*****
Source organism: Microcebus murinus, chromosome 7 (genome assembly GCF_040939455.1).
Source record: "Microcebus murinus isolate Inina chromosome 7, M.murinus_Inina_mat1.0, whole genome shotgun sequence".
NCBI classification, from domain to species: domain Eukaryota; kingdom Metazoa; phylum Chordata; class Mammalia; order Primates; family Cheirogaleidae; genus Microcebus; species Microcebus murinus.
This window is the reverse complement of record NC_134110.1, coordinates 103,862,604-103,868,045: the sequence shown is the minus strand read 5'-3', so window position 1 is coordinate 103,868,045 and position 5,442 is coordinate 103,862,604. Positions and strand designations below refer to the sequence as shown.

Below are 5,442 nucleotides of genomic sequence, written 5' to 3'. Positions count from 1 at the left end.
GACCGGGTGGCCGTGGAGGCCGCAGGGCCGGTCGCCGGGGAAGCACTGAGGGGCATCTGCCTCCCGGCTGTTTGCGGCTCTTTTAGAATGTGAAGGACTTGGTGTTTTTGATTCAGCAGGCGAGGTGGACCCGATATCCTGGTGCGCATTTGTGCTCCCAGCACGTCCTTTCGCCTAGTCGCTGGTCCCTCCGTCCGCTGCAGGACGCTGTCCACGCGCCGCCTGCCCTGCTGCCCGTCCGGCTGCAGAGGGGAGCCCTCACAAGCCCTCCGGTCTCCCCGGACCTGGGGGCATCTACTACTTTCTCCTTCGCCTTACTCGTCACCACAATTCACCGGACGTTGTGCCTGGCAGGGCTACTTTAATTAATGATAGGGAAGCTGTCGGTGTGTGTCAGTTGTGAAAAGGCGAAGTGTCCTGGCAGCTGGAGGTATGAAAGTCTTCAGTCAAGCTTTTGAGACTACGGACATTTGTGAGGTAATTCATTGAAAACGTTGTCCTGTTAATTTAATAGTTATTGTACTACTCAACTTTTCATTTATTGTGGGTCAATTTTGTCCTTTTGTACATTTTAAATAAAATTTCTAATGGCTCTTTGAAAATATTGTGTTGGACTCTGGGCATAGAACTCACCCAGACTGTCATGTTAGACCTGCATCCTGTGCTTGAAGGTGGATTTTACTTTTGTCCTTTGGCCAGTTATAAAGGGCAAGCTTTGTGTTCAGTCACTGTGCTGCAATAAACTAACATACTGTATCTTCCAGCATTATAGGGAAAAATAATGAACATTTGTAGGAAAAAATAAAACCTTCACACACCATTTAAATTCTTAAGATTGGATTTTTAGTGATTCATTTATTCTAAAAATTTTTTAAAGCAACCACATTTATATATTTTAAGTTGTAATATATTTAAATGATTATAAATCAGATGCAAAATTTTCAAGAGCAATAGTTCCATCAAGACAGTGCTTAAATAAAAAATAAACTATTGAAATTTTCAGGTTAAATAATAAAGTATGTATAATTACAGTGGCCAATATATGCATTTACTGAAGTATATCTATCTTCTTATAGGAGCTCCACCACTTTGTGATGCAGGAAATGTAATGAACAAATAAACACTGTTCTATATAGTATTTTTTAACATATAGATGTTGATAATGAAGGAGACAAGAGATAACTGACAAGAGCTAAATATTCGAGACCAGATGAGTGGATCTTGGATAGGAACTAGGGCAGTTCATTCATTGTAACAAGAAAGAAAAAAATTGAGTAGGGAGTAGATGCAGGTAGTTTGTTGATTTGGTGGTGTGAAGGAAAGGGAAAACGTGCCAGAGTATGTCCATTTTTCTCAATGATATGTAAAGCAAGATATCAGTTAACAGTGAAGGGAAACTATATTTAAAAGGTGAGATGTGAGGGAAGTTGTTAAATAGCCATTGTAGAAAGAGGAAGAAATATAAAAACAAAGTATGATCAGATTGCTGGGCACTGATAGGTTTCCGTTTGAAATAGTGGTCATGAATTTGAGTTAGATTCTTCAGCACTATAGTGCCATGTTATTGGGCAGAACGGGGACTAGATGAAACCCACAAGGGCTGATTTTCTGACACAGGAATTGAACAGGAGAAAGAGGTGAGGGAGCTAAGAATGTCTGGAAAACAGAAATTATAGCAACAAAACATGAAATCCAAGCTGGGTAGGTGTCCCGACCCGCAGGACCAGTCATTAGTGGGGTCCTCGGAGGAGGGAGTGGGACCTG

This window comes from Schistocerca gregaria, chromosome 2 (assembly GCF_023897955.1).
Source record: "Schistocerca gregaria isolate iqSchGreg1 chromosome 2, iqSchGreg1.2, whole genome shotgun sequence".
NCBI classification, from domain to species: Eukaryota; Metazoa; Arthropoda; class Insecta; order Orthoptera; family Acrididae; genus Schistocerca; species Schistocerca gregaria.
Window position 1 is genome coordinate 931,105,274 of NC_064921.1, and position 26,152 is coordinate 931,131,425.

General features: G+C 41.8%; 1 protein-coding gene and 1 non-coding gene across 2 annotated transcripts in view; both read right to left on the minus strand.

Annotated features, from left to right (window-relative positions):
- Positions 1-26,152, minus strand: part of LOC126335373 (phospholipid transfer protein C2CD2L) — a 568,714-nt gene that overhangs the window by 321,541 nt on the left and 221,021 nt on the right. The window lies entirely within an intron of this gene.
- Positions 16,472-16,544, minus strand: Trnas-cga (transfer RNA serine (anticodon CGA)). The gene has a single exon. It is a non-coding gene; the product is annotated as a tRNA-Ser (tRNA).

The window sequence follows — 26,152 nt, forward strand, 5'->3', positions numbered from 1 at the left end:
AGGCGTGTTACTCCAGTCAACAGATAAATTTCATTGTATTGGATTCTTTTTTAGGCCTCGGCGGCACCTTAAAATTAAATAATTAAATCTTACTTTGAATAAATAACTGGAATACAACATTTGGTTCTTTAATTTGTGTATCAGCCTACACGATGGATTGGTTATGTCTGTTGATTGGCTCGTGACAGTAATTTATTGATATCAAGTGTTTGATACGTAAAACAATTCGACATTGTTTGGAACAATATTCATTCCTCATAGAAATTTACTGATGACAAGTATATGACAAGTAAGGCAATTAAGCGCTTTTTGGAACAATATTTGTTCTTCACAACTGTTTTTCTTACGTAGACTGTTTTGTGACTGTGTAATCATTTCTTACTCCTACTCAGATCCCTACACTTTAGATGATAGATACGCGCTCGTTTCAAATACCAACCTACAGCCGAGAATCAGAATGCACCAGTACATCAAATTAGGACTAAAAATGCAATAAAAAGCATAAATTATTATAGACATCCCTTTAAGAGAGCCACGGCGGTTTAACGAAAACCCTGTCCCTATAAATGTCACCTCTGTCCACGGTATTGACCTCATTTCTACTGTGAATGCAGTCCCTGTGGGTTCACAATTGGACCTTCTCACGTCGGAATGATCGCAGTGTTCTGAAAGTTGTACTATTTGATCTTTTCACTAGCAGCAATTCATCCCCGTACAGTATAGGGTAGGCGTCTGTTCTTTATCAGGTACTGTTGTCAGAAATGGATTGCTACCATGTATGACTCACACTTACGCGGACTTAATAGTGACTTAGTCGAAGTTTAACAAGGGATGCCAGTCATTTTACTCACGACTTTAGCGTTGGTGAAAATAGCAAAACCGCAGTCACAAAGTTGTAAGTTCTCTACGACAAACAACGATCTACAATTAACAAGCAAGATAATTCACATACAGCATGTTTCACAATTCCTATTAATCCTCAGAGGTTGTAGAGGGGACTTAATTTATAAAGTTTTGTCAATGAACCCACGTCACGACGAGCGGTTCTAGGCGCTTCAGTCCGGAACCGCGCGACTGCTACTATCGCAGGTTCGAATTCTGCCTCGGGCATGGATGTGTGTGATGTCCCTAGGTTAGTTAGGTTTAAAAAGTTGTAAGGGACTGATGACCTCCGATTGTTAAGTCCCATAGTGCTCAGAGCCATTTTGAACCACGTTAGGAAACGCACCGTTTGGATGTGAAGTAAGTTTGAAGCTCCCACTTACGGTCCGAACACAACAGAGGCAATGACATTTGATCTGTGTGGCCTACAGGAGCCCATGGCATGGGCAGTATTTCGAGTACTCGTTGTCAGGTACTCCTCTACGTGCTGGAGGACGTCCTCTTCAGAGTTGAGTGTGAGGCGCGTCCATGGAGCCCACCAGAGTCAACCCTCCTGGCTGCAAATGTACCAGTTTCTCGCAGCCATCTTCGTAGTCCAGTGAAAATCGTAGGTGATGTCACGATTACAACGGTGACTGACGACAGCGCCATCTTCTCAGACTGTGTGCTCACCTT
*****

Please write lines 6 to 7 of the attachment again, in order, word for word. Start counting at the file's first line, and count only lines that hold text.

GACCGGGTGGCCGTGGAGGCCGCAGGGCCGGTCGCCGGGGAAGCACTGAGGGGCATCTGCCTCCCGGCTGTTTGCGGCTCTTTTAGAATGTGAAGGACTTGGTGTTTTTGATTCAGCAGGCGAGGTGGACCCGATATCCTGGTGCGCATTTGTGCTCCCAGCACGTCCTTTCGCCTAGTCGCTGGTCCCTCCGTCCGCTGCAGGACGCTGTCCACGCGCCGCCTGCCCTGCTGCCCGTCCGGCTGCAGAGGGGAGCCCTCACAAGCCCTCCGGTCTCCCCGGACCTGGGGGCATCTACTACTTTCTCCTTCGCCTTACTCGTCACCACAATTCACCGGACGTTGTGCCTGGCAGGGCTACTTTAATTAATGATAGGGAAGCTGTCGGTGTGTGTCAGTTGTGAAAAGGCGAAGTGTCCTGGCAGCTGGAGGTATGAAAGTCTTCAGTCAAGCTTTTGAGACTACGGACATTTGTGAGGTAATTCATTGAAAACGTTGTCCTGTTAATTTAATAGTTATTGTACTACTCAACTTTTCATTTATTGTGGGTCAATTTTGTCCTTTTGTACATTTTAAATAAAATTTCTAATGGCTCTTTGAAAATATTGTGTTGGACTCTGGGCATAGAACTCACCCAGACTGTCATGTTAGACCTGCATCCTGTGCTTGAAGGTGGATTTTACTTTTGTCCTTTGGCCAGTTATAAAGGGCAAGCTTTGTGTTCAGTCACTGTGCTGCAATAAACTAACATACTGTATCTTCCAGCATTATAGGGAAAAATAATGAACATTTGTAGGAAAAAATAAAACCTTCACACACCATTTAAATTCTTAAGATTGGATTTTTAGTGATTCATTTATTCTAAAAATTTTTTAAAGCAACCACATTTATATATTTTAAGTTGTAATATATTTAAATGATTATAAATCAGATGCAAAATTTTCAAGAGCAATAGTTCCATCAAGACAGTGCTTAAATAAAAAATAAACTATTGAAATTTTCAGGTTAAATAATAAAGTATGTATAATTACAGTGGCCAATATATGCATTTACTGAAGTATATCTATCTTCTTATAGGAGCTCCACCACTTTGTGATGCAGGAAATGTAATGAACAAATAAACACTGTTCTATATAGTATTTTTTAACATATAGATGTTGATAATGAAGGAGACAAGAGATAACTGACAAGAGCTAAATATTCGAGACCAGATGAGTGGATCTTGGATAGGAACTAGGGCAGTTCATTCATTGTAACAAGAAAGAAAAAAATTGAGTAGGGAGTAGATGCAGGTAGTTTGTTGATTTGGTGGTGTGAAGGAAAGGGAAAACGTGCCAGAGTATGTCCATTTTTCTCAATGATATGTAAAGCAAGATATCAGTTAACAGTGAAGGGAAACTATATTTAAAAGGTGAGATGTGAGGGAAGTTGTTAAATAGCCATTGTAGAAAGAGGAAGAAATATAAAAACAAAGTATGATCAGATTGCTGGGCACTGATAGGTTTCCGTTTGAAATAGTGGTCATGAATTTGAGTTAGATTCTTCAGCACTATAGTGCCATGTTATTGGGCAGAACGGGGACTAGATGAAACCCACAAGGGCTGATTTTCTGACACAGGAATTGAACAGGAGAAAGAGGTGAGGGAGCTAAGAATGTCTGGAAAACAGAAATTATAGCAACAAAACATGAAATCCAAGCTGGGTAGGTGTCCCGACCCGCAGGACCAGTCATTAGTGGGGTCCTCGGAGGAGGGAGTGGGACCTG

This window comes from Schistocerca gregaria, chromosome 2 (assembly GCF_023897955.1).